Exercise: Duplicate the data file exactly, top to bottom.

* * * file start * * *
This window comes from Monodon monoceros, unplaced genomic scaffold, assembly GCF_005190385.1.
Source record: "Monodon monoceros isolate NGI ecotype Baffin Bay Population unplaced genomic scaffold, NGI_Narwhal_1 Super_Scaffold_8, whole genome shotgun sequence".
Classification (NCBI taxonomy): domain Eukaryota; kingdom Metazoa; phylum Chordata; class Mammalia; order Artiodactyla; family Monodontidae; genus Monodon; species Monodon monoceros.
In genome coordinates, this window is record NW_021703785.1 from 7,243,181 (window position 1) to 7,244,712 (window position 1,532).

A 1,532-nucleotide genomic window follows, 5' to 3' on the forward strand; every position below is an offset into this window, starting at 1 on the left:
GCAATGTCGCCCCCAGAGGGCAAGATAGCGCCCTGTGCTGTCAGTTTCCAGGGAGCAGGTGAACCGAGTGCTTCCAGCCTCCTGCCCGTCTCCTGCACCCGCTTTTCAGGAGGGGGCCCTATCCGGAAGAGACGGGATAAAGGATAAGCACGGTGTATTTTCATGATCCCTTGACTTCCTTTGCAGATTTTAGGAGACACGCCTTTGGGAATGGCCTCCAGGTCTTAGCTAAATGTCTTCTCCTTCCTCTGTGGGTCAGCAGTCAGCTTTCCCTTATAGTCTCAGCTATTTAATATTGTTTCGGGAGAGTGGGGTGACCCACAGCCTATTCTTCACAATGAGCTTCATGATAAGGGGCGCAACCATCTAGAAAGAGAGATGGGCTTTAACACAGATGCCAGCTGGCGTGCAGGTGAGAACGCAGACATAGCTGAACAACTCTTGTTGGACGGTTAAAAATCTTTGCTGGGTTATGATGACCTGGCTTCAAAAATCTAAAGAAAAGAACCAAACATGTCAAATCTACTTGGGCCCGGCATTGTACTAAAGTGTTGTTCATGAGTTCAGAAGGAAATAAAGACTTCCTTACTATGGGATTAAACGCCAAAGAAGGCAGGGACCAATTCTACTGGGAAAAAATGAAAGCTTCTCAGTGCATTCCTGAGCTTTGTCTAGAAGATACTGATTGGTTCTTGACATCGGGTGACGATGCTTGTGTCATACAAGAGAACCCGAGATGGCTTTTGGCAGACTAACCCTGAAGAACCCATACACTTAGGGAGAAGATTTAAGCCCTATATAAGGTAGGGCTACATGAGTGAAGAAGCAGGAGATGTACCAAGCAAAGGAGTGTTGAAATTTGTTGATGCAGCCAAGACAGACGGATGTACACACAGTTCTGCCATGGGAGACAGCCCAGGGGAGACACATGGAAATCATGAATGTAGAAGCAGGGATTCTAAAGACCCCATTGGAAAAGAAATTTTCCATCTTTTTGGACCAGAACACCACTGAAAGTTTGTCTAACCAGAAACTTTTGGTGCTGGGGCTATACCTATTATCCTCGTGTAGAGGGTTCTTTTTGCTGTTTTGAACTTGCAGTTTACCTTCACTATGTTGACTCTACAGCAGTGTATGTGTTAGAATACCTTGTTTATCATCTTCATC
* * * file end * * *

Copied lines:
This window comes from Monodon monoceros, unplaced genomic scaffold, assembly GCF_005190385.1.
Source record: "Monodon monoceros isolate NGI ecotype Baffin Bay Population unplaced genomic scaffold, NGI_Narwhal_1 Super_Scaffold_8, whole genome shotgun sequence".
Classification (NCBI taxonomy): domain Eukaryota; kingdom Metazoa; phylum Chordata; class Mammalia; order Artiodactyla; family Monodontidae; genus Monodon; species Monodon monoceros.
In genome coordinates, this window is record NW_021703785.1 from 7,243,181 (window position 1) to 7,244,712 (window position 1,532).

A 1,532-nucleotide genomic window follows, 5' to 3' on the forward strand; every position below is an offset into this window, starting at 1 on the left:
GCAATGTCGCCCCCAGAGGGCAAGATAGCGCCCTGTGCTGTCAGTTTCCAGGGAGCAGGTGAACCGAGTGCTTCCAGCCTCCTGCCCGTCTCCTGCACCCGCTTTTCAGGAGGGGGCCCTATCCGGAAGAGACGGGATAAAGGATAAGCACGGTGTATTTTCATGATCCCTTGACTTCCTTTGCAGATTTTAGGAGACACGCCTTTGGGAATGGCCTCCAGGTCTTAGCTAAATGTCTTCTCCTTCCTCTGTGGGTCAGCAGTCAGCTTTCCCTTATAGTCTCAGCTATTTAATATTGTTTCGGGAGAGTGGGGTGACCCACAGCCTATTCTTCACAATGAGCTTCATGATAAGGGGCGCAACCATCTAGAAAGAGAGATGGGCTTTAACACAGATGCCAGCTGGCGTGCAGGTGAGAACGCAGACATAGCTGAACAACTCTTGTTGGACGGTTAAAAATCTTTGCTGGGTTATGATGACCTGGCTTCAAAAATCTAAAGAAAAGAACCAAACATGTCAAATCTACTTGGGCCCGGCATTGTACTAAAGTGTTGTTCATGAGTTCAGAAGGAAATAAAGACTTCCTTACTATGGGATTAAACGCCAAAGAAGGCAGGGACCAATTCTACTGGGAAAAAATGAAAGCTTCTCAGTGCATTCCTGAGCTTTGTCTAGAAGATACTGATTGGTTCTTGACATCGGGTGACGATGCTTGTGTCATACAAGAGAACCCGAGATGGCTTTTGGCAGACTAACCCTGAAGAACCCATACACTTAGGGAGAAGATTTAAGCCCTATATAAGGTAGGGCTACATGAGTGAAGAAGCAGGAGATGTACCAAGCAAAGGAGTGTTGAAATTTGTTGATGCAGCCAAGACAGACGGATGTACACACAGTTCTGCCATGGGAGACAGCCCAGGGGAGACACATGGAAATCATGAATGTAGAAGCAGGGATTCTAAAGACCCCATTGGAAAAGAAATTTTCCATCTTTTTGGACCAGAACACCACTGAAAGTTTGTCTAACCAGAAACTTTTGGTGCTGGGGCTATACCTATTATCCTCGTGTAGAGGGTTCTTTTTGCTGTTTTGAACTTGCAGTTTACCTTCACTATGTTGACTCTACAGCAGTGTATGTGTTAGAATACCTTGTTTATCATCTTCATC